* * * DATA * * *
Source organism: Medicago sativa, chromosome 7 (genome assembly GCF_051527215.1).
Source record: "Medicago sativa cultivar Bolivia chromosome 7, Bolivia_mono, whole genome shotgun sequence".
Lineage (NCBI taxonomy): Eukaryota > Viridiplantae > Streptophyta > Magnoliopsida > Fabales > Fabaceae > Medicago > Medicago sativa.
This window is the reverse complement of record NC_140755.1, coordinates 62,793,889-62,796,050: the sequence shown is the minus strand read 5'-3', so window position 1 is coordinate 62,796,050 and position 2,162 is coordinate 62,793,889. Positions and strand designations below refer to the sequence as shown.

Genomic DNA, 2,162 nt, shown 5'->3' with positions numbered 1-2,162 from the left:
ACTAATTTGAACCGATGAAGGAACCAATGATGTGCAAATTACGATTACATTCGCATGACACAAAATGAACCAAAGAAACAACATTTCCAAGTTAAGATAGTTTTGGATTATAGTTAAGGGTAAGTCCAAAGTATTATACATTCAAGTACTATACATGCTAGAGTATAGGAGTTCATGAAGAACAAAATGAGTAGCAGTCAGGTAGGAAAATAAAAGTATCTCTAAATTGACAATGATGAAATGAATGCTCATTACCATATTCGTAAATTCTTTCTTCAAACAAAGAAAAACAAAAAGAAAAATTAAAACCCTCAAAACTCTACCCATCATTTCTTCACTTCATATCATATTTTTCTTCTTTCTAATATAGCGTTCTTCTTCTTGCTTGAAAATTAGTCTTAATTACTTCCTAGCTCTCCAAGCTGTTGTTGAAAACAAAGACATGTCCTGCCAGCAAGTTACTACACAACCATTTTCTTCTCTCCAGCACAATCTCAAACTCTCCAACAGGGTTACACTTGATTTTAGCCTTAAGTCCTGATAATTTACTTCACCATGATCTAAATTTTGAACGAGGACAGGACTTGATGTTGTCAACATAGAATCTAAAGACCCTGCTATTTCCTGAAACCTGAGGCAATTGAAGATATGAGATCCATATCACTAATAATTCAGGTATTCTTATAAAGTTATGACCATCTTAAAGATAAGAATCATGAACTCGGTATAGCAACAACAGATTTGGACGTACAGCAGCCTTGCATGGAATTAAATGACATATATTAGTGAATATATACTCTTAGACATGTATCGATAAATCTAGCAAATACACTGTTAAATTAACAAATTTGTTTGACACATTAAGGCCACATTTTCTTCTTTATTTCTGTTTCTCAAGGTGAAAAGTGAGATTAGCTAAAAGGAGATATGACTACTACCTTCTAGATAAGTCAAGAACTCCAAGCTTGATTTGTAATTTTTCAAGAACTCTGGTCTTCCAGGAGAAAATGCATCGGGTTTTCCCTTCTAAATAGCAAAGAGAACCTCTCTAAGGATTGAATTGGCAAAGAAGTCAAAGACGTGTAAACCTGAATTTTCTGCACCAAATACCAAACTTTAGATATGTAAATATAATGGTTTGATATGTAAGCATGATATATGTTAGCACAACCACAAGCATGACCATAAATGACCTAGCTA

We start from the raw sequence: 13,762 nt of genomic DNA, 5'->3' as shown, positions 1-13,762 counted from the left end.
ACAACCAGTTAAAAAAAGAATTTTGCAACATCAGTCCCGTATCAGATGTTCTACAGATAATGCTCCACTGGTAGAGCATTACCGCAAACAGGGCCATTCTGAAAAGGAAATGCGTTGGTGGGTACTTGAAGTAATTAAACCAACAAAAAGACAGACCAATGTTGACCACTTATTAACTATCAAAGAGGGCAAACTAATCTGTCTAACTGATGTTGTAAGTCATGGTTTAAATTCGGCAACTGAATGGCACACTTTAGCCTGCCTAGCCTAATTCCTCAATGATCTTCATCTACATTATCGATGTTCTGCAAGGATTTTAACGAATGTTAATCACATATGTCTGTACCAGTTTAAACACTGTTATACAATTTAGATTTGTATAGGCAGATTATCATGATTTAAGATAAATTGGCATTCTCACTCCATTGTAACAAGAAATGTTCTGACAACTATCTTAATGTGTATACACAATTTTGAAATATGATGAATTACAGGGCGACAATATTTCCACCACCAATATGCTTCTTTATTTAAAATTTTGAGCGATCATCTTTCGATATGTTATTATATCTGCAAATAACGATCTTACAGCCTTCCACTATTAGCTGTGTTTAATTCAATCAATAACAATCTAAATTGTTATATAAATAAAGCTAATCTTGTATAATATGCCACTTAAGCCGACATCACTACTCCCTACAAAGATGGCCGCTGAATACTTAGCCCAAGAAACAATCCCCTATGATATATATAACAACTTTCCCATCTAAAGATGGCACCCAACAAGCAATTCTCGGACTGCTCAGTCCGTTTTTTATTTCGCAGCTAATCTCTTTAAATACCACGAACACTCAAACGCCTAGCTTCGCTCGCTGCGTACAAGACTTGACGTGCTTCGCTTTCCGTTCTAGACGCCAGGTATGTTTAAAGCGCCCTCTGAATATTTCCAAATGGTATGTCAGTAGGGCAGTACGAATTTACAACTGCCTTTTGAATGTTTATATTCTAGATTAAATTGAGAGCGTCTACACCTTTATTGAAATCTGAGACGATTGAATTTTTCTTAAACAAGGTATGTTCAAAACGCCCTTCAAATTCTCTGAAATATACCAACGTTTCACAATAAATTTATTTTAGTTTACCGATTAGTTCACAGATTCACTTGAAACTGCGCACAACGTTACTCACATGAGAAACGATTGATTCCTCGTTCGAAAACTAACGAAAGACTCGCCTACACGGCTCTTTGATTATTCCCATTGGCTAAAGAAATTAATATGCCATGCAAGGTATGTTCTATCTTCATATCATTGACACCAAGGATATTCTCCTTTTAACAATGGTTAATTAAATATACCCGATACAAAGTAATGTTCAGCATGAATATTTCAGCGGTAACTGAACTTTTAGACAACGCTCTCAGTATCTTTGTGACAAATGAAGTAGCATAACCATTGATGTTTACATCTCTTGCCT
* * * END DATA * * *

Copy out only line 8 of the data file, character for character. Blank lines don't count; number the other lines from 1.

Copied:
ACAACCAGTTAAAAAAAGAATTTTGCAACATCAGTCCCGTATCAGATGTTCTACAGATAATGCTCCACTGGTAGAGCATTACCGCAAACAGGGCCATTCTGAAAAGGAAATGCGTTGGTGGGTACTTGAAGTAATTAAACCAACAAAAAGACAGACCAATGTTGACCACTTATTAACTATCAAAGAGGGCAAACTAATCTGTCTAACTGATGTTGTAAGTCATGGTTTAAATTCGGCAACTGAATGGCACACTTTAGCCTGCCTAGCCTAATTCCTCAATGATCTTCATCTACATTATCGATGTTCTGCAAGGATTTTAACGAATGTTAATCACATATGTCTGTACCAGTTTAAACACTGTTATACAATTTAGATTTGTATAGGCAGATTATCATGATTTAAGATAAATTGGCATTCTCACTCCATTGTAACAAGAAATGTTCTGACAACTATCTTAATGTGTATACACAATTTTGAAATATGATGAATTACAGGGCGACAATATTTCCACCACCAATATGCTTCTTTATTTAAAATTTTGAGCGATCATCTTTCGATATGTTATTATATCTGCAAATAACGATCTTACAGCCTTCCACTATTAGCTGTGTTTAATTCAATCAATAACAATCTAAATTGTTATATAAATAAAGCTAATCTTGTATAATATGCCACTTAAGCCGACATCACTACTCCCTACAAAGATGGCCGCTGAATACTTAGCCCAAGAAACAATCCCCTATGATATATATAACAACTTTCCCATCTAAAGATGGCACCCAACAAGCAATTCTCGGACTGCTCAGTCCGTTTTTTATTTCGCAGCTAATCTCTTTAAATACCACGAACACTCAAACGCCTAGCTTCGCTCGCTGCGTACAAGACTTGACGTGCTTCGCTTTCCGTTCTAGACGCCAGGTATGTTTAAAGCGCCCTCTGAATATTTCCAAATGGTATGTCAGTAGGGCAGTACGAATTTACAACTGCCTTTTGAATGTTTATATTCTAGATTAAATTGAGAGCGTCTACACCTTTATTGAAATCTGAGACGATTGAATTTTTCTTAAACAAGGTATGTTCAAAACGCCCTTCAAATTCTCTGAAATATACCAACGTTTCACAATAAATTTATTTTAGTTTACCGATTAGTTCACAGATTCACTTGAAACTGCGCACAACGTTACTCACATGAGAAACGATTGATTCCTCGTTCGAAAACTAACGAAAGACTCGCCTACACGGCTCTTTGATTATTCCCATTGGCTAAAGAAATTAATATGCCATGCAAGGTATGTTCTATCTTCATATCATTGACACCAAGGATATTCTCCTTTTAACAATGGTTAATTAAATATACCCGATACAAAGTAATGTTCAGCATGAATATTTCAGCGGTAACTGAACTTTTAGACAACGCTCTCAGTATCTTTGTGACAAATGAAGTAGCATAACCATTGATGTTTACATCTCTTGCCT